ochres on Wood Sculpture
143 x 19 cm
Please note that prices are subject to change at the discretion of the gallery.
#17319 LOCATION: Paddington
Buku Larrngay Arts, NT
Cooee Art, NSWStory
Garrapara is a coastal headland within Blue Mud Bay. This sacred design shows the water of Djalma Bay chopped up by the blustery South Easterles of the early dry season.
It marks the spot of a sacred burial area for the Dhalwanu clan and a site where dispute was formally settled by Makarrata (ceremony in which wrongdoers were subject to ordeal by spear).
Durjing the times after the ‘first mornings’, ancestral hunters left the shores of Garrapara in their canoe towards the horizon, hunting for turtle. Sacred songs and dance narrate the heroic adventures of these two men as they passed sacred areas and rocks and saw ancestral totems on their way. their hunting came to grief, with the canoe capsising and the hunters being drowned. The bodies washed back to the shores of Garrapara with the currents and the tides, as the Wanupini (Thounderhead storm cloud) following with its rain and wind. This is donated by the white field on the horizon of the work. Their canoe with paddle and totems queen fish Makani and long tom Minyga and turtle Garun are all referred to in the songs and landscape.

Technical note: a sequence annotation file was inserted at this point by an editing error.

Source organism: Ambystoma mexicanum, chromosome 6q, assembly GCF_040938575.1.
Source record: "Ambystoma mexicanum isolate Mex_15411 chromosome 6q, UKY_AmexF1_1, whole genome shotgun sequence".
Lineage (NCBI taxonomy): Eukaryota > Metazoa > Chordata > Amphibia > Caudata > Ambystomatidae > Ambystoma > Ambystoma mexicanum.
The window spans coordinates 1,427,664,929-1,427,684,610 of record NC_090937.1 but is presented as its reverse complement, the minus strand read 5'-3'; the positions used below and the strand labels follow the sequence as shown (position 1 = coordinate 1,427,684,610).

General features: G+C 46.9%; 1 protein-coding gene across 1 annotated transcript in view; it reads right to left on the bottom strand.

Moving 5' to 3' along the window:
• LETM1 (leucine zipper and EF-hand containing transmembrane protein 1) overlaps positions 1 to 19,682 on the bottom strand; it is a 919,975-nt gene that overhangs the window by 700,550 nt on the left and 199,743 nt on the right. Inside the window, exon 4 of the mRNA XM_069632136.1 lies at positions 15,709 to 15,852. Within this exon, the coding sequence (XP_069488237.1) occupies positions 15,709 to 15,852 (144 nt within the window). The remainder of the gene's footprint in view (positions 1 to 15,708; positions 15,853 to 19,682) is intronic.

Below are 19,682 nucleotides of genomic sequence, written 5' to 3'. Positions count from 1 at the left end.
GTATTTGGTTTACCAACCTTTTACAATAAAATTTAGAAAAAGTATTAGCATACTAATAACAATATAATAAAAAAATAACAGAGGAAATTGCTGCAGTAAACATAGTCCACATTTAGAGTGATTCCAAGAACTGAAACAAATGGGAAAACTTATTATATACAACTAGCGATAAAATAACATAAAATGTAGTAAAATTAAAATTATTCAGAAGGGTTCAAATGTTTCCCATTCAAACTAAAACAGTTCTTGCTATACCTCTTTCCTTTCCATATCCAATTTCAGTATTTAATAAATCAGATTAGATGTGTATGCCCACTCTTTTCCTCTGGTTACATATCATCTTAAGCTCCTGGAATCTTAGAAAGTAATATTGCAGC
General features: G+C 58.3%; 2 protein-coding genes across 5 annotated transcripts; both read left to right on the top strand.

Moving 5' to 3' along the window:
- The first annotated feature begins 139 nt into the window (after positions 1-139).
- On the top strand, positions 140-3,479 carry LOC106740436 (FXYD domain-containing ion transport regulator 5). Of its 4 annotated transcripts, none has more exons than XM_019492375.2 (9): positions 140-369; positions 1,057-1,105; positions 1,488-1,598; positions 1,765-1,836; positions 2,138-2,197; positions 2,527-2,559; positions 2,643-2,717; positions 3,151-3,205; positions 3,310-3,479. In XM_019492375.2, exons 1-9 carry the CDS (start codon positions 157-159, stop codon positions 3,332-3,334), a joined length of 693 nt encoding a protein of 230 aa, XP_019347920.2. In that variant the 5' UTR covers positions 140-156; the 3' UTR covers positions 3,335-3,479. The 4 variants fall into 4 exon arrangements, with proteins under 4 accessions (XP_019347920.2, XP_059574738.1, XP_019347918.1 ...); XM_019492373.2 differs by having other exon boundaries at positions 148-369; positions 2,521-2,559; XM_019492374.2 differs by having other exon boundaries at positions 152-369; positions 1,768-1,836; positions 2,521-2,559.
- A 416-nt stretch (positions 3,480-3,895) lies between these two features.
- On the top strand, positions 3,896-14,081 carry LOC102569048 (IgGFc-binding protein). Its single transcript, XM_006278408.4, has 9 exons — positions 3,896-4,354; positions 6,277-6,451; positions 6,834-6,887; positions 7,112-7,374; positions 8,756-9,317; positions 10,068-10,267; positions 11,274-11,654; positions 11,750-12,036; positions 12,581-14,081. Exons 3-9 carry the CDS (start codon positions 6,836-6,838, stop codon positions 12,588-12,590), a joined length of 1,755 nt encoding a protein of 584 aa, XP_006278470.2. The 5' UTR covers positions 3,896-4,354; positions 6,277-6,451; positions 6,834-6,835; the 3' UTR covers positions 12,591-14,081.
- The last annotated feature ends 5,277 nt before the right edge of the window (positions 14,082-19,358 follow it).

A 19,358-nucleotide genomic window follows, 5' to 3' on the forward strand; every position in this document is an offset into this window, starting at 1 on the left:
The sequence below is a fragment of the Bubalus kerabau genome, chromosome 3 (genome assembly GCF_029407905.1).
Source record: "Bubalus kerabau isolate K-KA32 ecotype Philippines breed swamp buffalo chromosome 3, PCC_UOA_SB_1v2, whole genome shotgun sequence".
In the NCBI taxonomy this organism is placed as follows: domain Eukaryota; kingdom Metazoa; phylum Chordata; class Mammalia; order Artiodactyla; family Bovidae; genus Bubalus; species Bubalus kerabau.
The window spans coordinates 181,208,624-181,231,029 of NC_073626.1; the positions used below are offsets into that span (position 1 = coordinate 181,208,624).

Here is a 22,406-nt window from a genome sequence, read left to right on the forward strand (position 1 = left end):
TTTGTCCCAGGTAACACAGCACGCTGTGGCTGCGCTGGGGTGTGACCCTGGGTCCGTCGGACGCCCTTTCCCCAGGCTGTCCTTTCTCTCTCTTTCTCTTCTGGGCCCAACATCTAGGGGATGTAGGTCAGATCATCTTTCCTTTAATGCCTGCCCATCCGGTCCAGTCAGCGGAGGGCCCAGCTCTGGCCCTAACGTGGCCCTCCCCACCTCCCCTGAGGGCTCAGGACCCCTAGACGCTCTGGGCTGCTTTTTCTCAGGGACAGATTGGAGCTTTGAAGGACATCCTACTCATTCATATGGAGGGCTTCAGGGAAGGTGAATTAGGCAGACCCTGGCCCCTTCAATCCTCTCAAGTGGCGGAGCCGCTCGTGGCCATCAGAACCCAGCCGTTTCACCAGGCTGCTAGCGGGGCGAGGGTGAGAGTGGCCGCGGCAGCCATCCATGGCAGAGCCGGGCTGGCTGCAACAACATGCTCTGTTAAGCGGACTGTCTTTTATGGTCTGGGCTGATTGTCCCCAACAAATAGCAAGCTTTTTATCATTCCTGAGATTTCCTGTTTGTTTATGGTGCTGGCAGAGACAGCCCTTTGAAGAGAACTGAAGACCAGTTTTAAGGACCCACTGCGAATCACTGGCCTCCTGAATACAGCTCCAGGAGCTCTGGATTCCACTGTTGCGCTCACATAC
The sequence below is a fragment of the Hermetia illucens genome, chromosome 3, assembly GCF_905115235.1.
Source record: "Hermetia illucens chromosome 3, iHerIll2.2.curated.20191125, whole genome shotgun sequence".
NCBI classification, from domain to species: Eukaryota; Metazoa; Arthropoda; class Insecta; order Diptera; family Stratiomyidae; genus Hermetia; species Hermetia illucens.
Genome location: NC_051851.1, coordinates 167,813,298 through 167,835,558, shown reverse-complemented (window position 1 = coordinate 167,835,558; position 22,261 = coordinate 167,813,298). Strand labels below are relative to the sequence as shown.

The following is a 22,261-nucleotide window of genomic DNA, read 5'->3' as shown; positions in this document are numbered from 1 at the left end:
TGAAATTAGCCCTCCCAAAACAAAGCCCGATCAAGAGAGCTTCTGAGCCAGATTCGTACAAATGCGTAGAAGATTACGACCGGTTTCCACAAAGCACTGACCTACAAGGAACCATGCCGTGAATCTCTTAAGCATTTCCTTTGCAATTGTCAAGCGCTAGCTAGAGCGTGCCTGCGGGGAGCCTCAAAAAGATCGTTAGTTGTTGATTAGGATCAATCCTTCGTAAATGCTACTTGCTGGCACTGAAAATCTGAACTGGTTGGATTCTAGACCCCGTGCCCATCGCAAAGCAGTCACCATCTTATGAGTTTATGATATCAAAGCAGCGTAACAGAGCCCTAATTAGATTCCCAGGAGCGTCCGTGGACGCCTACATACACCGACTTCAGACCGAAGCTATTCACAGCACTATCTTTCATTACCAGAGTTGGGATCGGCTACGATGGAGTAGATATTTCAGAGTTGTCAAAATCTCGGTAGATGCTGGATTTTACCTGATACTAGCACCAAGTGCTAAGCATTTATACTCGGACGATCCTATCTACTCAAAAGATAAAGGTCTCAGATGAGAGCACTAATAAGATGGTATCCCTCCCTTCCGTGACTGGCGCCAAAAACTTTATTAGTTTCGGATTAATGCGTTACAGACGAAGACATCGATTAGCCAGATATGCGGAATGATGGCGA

Makarrata, the ritual throwing of spears at a miscreant of Yalnu law took place here. At Garrapara sacred trees held these barbed spears whilst not in use.
The birds sculptures at the head of this pole are a radical innovation. When asked with the bird was he replied “Walanu’.